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# Sums of sinusoids¶

## Sinusoids¶

Paraphrasing Wolfwram mathworld - a sinusoid is a function of some variable, say $$t$$, that is similar to the sine function but may be shifted in phase, frequency, amplitude, or any combination of the three.

(1)$f(t) = A \sin(2 \pi f t + \theta) = A \sin(\omega t + \theta)$

where:

• $$A$$ is the amplitude — the maximum value of the function;
• $$f$$ is the ordinary frequency — the number of cycles per unit of $$t$$;
• $$\omega = 2 \pi f$$ is the angular frequency — the number of radians per unit of $$t$$;
• $$\theta$$ is the phase offset (in radians).

The standard sine function $$f(t) = \sin(t)$$ is a special case of a sinusoid, with $$A = 1$$, $$f = 1 / 2 \pi$$, $$\theta = 0$$.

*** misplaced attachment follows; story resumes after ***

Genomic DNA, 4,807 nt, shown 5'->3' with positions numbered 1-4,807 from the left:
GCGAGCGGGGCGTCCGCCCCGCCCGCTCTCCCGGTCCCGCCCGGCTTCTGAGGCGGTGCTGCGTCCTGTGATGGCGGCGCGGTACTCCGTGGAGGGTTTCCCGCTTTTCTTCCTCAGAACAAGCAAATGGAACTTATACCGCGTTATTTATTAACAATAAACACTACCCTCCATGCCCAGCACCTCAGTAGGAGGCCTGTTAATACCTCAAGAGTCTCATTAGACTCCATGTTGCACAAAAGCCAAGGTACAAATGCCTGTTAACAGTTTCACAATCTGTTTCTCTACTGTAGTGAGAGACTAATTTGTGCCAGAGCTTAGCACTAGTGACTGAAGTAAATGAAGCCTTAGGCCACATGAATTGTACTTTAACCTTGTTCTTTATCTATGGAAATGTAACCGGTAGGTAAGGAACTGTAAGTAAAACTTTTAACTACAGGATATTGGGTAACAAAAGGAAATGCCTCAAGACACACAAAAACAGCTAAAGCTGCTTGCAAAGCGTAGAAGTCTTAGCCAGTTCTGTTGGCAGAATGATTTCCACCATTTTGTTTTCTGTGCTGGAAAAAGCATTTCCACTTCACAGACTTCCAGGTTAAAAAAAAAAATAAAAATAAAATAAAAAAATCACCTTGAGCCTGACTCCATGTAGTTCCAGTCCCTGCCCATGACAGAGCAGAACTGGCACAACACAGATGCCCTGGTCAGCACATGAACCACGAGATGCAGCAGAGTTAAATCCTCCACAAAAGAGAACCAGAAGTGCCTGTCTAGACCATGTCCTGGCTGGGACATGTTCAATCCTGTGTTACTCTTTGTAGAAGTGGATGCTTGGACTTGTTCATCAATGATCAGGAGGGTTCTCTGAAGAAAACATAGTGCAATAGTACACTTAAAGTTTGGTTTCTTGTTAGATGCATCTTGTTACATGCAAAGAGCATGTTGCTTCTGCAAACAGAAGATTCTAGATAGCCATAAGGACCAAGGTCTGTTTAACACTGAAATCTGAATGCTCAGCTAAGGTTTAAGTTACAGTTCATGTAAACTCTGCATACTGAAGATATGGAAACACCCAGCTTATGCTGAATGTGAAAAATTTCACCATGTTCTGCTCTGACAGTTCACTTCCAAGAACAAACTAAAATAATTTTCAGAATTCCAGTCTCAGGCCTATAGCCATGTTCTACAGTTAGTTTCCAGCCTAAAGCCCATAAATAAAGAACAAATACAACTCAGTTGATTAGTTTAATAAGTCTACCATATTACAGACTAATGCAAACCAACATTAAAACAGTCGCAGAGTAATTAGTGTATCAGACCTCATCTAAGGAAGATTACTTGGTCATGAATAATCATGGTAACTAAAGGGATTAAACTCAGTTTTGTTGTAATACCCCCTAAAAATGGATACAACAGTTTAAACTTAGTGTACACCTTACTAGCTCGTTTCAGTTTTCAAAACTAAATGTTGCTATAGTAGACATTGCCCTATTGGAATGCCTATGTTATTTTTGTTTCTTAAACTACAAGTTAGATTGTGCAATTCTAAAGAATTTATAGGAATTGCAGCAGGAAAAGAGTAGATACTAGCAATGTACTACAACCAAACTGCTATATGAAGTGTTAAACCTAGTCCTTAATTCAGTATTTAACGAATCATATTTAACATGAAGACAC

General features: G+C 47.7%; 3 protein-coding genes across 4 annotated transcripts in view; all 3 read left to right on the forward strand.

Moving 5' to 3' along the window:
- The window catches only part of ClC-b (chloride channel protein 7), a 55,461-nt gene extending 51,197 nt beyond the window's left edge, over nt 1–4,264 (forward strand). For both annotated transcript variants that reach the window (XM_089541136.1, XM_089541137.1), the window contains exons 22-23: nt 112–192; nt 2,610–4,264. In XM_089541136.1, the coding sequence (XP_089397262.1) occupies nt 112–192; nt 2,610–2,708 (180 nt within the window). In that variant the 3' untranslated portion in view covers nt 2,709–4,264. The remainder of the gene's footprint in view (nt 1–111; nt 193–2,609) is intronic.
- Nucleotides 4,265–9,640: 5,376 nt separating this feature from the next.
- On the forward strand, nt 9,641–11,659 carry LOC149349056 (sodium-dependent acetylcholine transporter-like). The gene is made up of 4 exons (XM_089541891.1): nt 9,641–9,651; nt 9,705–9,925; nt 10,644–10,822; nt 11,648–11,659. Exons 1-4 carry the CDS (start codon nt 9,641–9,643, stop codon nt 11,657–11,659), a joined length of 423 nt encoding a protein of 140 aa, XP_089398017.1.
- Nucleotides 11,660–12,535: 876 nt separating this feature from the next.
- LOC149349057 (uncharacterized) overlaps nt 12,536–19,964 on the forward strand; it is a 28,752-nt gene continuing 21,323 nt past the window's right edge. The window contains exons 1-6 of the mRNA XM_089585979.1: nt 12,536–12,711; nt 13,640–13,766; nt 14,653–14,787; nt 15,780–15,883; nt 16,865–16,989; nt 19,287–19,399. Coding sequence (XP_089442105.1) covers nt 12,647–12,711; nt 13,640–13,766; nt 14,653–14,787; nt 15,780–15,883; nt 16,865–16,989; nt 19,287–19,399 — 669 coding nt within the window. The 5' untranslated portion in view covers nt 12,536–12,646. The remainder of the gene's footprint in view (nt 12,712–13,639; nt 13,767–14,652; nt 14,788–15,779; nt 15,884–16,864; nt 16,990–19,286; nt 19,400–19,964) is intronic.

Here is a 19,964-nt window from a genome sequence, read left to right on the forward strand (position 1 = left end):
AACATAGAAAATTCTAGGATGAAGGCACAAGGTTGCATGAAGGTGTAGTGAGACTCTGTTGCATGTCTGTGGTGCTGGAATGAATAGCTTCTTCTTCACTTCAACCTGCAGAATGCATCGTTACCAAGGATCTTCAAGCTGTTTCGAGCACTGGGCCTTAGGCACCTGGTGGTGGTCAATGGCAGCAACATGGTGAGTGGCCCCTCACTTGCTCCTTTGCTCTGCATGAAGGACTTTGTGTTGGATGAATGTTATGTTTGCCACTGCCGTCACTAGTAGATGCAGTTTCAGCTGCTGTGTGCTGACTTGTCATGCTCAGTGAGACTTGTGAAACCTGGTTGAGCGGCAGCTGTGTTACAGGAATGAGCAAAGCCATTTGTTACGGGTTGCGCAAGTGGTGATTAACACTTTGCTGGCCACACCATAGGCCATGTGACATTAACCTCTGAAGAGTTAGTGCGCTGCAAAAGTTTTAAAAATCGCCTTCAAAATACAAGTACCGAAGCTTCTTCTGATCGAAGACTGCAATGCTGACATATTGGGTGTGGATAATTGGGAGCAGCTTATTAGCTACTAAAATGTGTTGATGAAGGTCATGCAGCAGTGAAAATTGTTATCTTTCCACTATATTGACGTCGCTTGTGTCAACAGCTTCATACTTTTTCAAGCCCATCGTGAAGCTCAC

The standard cosine function $$f(t) = \cos(t)$$ is a special case of a sinusoid, with $$A = 1$$, $$f = 1 / 2 \pi$$, $$\theta = -pi / 2$$.

## The sum of sinusoids with the same frequency is also a sinusoid¶

Remembering The angle sum rule, we can write any sinusoid as a weighted sum of a sine and a cosine:

(2)$\begin{split}A \sin(\omega t + \theta) = \\ A \sin(\omega t) \cos(\theta) + A \cos(\omega t) \sin(\theta) = \\ A' \sin(\omega t) + A'' \cos(\omega t)\end{split}$

where:

(3)$\begin{split}A' = A \cos(\theta) \\ A'' = A \sin(\theta)\end{split}$

Equation (2) also points us to the fact that any weighted sum of a sine and cosine can be written as a single sinusoid. For any $$A', A''$$, we can solve equations (3) for $$A, \theta$$:

$\begin{split}A = \sqrt{A'^2 + A''^2} \\ \tan(\theta) = \frac{A''}{A'}\end{split}$

Thus, any sum of sinusoids, of the same frequency and therefore the same input $$\omega t$$, is also a sinusoid:

$A \sin(\omega t + \theta) + B \sin(\omega t + \phi) = (A' + B') \sin(\omega t) + (A'' + B'') \cos(\omega t)$